me: (I laughed - then became serious) What about X and Y? (people I know who are dear to my heart and not believers)

God: their salvation?

me: Yes. Can't You do something?

God: Yes. But they ultimately have to choose on their own.

me: Can't You do more?

God: yes

me: look. No headaches. No stuffy nose. Tanned skin. No pimples. Long hair. Vain isn't it?

God: wanting to look your best is not vain.

And then I woke up.

Occasionally the panic attacks sneak up on me. Sometimes quietly when I'm not paying attention, and sometimes when I'm imagining life when hubby retires or Jackson is old enough to have children. I fear getting old. The aches, the pains, what if I get cancer? What if Dan gets cancer and leaves me alone?

I shut my eyes tightly and I can see that lavender field and that white castle in the distance, and I can feel a strong arms within my grasp as I lean against a strong shoulder that is holding me up.

And as for my over-active imagination, I choose to see life as an adventure. Wait, that's too cliched. I am now seeing my aches and pains and frustrations as ... something to experience. Not a hinderance, but something to feel. I don't mind getting older and having hip problems because then I can 'feel' it. Does that make sense? I can collect those discomforts in my hands and feel their intricacies, knowing that soon, I'll never feel them again. I will embrace my pain, and my suffering and then 'feel' through it, and possibly write about it (write what you know!) and then let it go. I'm looking forward to the day I can eat fettucini alfredo swimming in cream sauce, and drink cold milk with oreo cookies (lactose-intolerance sucks and don't even tell me that there are great alternatives. Nothing compares to properly made cream sauce)

My prayer for all of you is that you would 'see' those lavender fields and you would run towards that white castle and that you would all have tanned skin and gorgeous hair. And you would feel that strong muscular arm within yours as you lean on your God and just say hi.

Jenn Kelly is the author of "Jackson Jones: the Tale of a Boy..." books. She has an over-active imagination and dreams far too large for this world. She is currently working on a YA dystopian but her Amish novel is starting to push on her heart so she may switch over. She loves walking in gardens, loves lavender and looks fantastic in turquoise with flowers in her hair. This is a picture of her eating a hot dog in Central Park, NY.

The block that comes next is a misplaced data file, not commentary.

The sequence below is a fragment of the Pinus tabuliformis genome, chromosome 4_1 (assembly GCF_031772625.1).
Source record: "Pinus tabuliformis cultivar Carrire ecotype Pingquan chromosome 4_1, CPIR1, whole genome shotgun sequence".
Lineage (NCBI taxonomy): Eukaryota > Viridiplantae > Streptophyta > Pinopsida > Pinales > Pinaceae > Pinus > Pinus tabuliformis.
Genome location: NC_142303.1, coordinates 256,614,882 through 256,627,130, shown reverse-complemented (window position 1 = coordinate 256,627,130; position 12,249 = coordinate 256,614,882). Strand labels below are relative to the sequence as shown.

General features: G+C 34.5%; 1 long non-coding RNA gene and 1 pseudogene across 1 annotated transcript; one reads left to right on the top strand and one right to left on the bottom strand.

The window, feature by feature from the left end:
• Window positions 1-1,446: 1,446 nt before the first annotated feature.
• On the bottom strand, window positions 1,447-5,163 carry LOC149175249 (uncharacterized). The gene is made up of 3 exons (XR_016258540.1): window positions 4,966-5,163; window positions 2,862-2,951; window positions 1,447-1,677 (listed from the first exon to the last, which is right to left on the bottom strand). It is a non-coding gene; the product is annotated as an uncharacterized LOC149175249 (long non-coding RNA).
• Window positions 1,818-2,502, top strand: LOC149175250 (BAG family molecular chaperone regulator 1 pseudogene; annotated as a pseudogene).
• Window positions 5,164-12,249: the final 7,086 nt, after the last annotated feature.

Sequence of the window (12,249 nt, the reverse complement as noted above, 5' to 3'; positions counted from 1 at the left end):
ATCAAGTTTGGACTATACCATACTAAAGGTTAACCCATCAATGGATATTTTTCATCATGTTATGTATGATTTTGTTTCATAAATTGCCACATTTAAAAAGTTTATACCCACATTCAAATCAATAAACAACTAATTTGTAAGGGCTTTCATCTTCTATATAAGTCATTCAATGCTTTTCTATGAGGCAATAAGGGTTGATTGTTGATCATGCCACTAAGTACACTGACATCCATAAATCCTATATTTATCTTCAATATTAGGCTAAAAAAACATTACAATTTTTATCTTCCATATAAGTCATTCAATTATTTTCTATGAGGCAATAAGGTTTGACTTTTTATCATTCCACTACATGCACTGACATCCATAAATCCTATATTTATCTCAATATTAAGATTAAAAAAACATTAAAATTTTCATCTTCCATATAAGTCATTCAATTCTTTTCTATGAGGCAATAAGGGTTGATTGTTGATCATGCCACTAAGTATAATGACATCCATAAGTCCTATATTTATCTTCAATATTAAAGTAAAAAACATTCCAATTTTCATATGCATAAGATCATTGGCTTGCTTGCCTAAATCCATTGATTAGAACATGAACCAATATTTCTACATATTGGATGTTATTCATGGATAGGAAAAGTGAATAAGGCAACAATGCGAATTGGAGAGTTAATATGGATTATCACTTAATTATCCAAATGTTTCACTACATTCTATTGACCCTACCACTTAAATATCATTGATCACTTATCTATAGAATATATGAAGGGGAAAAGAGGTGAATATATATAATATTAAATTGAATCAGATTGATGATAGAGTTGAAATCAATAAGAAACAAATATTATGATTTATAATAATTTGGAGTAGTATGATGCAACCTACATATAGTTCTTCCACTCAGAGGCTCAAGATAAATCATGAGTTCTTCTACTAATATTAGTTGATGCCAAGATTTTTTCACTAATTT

1. Thank you for your lovely, honest article, Jenn! My grandmother died a few years ago, and I was the one privileged to be with her when she went. I'd never doubted the existence of Heaven until then ... which is very odd because I'd been a Christian for 37 years, and she was a wonderful Christian. Suddenly, because I watched her die and all that happened was that she just STOPPED, I was thrown into this odd no-man's-land of doubting faith. More doubt, really. I believed God, but I couldn't IMAGINE it anymore. I couldn't see how a person's soul made the journey. So for several years I was terrified of dying, myself. But he recently gave me my own vision of what happens (very metaphorical, but something I could grasp), and now I'm not afraid of it anymore. I'm not quite to where you are about accepting my suffering (I have a ton of health issues mixed with a tendency toward severe depression), but I do know all of this will end someday, and things will be as they're supposed to be -- even so, come, Lord Jesus!

  2. Thanks Jenn, for this awesome and honest post. So many of us 'writer' types have these terribly fearful hang-ups (yep, I put my hand up too) and I think it goes with the territory of having a fertile, creative imagination. I've suffered badly with the "what-ifs?" over time.
    I loved the dialogue between you and God that you shared. The vision of a lavender field you suggested is great too, as it's one of my favourite flowers, with its soothing, heavenly scent.